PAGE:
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Roar!

This month, I have explored running and the elements that add up to doing it well. I managed a post to match every day except yesterday, which I am happy to call relative success. We have talked about hydrating properly, using food as fuel, getting sufficient rest, and staying safe. I’ve given some information, but I also learned some things myself.

I learned that I have severely fallen out of the habit of good hydration. Getting all the water I need used to be something I just did without having to think twice about it. Having actually paid attention to it this month, I see this is no longer the case. So I’m going to start tracking it again until I work it back into being a habit.

My favorite thing about running is that it makes eating well easier because eating poorly is how we end up with cramps/spasms/nausea. When I say absurd things like “I love running,” I rarely mean that I love the actual running part. Running is the worst. It’s sweaty and tiresome and hard to do indoors, which is where I like most of my life activities to occur. What I usually mean is that I love things that go with running. I love the runner’s high (it really is a thing). I love the general spike in energy I get from being active. I love the way, after a while, running makes my body remember how to move right (aligned, elongated…well, as elongated as I get).  And I love how easy it is to eat foods that fuel me well.

My rest week was illuminating. There was a disconnect between what I was writing, particularly about Sabbath rest, and what was actually happening. It is clear that I need to drop something(s). It’s not that I’m not getting done what I need to get done; I just find it hard to relax. It’s not a matter of good time management. Given all that I do, I have excellent time management, or I would be dead. In time I set aside to rest, though, I am constantly stressed out that I’m not getting anything “productive” done. As if rest itself isn’t productive and necessary. I’m not going to make any rash decisions, but I am going to take a few months to see what needs to be dropped so that when it’s time to rest, I can really rest.

Safety week also revealed some not-like-before trends. I have a real aversion to going out on my own that I didn’t really have a few years ago. Yesterday, for example, I walked by myself in the park, and I definitely had some feelings about it during the portion of the walk that was out of sight of the street. I am less confident that I could defend myself than I used to be. Last time I ran regularly, I was in good enough shape to take on someone who attacked me. Even if I couldn’t win, I could definitely maim and discourage. I don’t have that confidence now. I want it again. Now, I’m not going to add self-defense classes – that would fly in the face of my too-much-on-my-plate problem. But I am going to incorporate more variety into my already established routine to challenge myself to get stronger, and hopefully, the confidence will return along with the strength.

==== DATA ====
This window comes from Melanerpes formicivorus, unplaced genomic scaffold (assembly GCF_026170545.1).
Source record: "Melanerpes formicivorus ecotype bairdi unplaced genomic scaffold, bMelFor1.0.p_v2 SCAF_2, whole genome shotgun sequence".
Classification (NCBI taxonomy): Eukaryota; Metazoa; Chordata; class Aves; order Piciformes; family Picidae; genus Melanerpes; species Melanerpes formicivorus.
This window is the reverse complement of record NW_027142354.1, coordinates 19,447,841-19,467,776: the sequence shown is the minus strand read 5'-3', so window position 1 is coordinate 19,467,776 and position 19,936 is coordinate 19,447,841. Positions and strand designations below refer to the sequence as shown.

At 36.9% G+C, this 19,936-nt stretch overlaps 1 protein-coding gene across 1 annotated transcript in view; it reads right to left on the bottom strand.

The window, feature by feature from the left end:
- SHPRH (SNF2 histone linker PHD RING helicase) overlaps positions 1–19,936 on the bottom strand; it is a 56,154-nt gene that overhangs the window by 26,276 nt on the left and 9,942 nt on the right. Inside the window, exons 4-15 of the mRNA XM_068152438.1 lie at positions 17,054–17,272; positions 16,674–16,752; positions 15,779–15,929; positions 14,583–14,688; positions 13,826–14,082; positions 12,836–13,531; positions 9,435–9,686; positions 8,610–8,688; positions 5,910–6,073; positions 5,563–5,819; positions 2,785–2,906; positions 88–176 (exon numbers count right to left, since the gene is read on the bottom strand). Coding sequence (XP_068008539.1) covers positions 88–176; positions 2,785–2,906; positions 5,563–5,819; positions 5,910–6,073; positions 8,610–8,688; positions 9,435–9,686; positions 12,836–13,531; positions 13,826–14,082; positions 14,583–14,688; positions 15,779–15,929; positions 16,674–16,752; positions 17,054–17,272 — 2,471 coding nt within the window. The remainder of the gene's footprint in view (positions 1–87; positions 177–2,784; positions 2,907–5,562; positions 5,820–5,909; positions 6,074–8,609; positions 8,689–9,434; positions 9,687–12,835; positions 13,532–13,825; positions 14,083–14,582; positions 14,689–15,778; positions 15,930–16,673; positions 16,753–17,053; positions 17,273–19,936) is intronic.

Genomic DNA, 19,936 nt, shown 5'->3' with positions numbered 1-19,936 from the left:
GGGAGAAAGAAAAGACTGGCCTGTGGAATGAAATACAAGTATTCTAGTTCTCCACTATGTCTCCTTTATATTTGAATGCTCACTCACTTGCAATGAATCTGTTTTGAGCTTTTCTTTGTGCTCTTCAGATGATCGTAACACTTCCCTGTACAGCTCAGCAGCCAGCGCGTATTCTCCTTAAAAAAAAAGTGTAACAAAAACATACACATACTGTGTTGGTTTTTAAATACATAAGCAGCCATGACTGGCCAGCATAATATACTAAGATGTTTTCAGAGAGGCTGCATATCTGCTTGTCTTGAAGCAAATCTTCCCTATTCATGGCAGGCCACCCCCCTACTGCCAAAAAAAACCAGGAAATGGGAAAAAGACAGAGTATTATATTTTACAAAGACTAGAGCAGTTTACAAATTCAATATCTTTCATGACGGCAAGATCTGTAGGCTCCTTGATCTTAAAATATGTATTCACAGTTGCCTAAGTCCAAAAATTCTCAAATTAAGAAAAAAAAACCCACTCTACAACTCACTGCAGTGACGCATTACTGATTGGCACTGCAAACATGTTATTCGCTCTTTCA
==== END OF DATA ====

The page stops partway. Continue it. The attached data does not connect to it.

I hope you have learned something this month or at least have been entertained by my chatter. Here’s to running wild!

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Ready for the close-up

This morning, I am full of allergy meds and stuffiness. Ergo, I am also water deficient, because allergy meds aren’t doing their job if they’re not drying you out a little.

This is an example of a day when I need to drink more water than usual.

As I discussed before, I operate best on about 100 ounces of water a day. Today, it’s probably going to be more like 120, although with the way my face feels, I don’t know that “operating best” is a reasonable expectation. Maybe just operating not-worst. That’s the goal for the day.

But I digress.

For this post and the next, we are going to talk about how to make sure you get enough water and what happens when you don’t. While hydration is vital to performing well (as a runner or just as a human in general), I don’t have a lot more to say about it. Your body needs water. How much water varies a little from person to person, but no one is exempt from this need.

We are in the home stretch of this series, and I hope you have enjoyed it. See you later today!

 

I’m spending 31 days running wild. 

 

 

 

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A key ingredient to running my life

Week 4 Progress:

Miles completed this week: about 6.5
Total miles completed: 19.59 (no, I’m not going to try to go 30 more miles in the next 3 days)
Days of proper hydration: 1/7
Days of good food choices: 4/7

Clearly I am not as far along in this process as I thought I’d be. I am still surprised when I am not able to do things I used to be able to do with ease.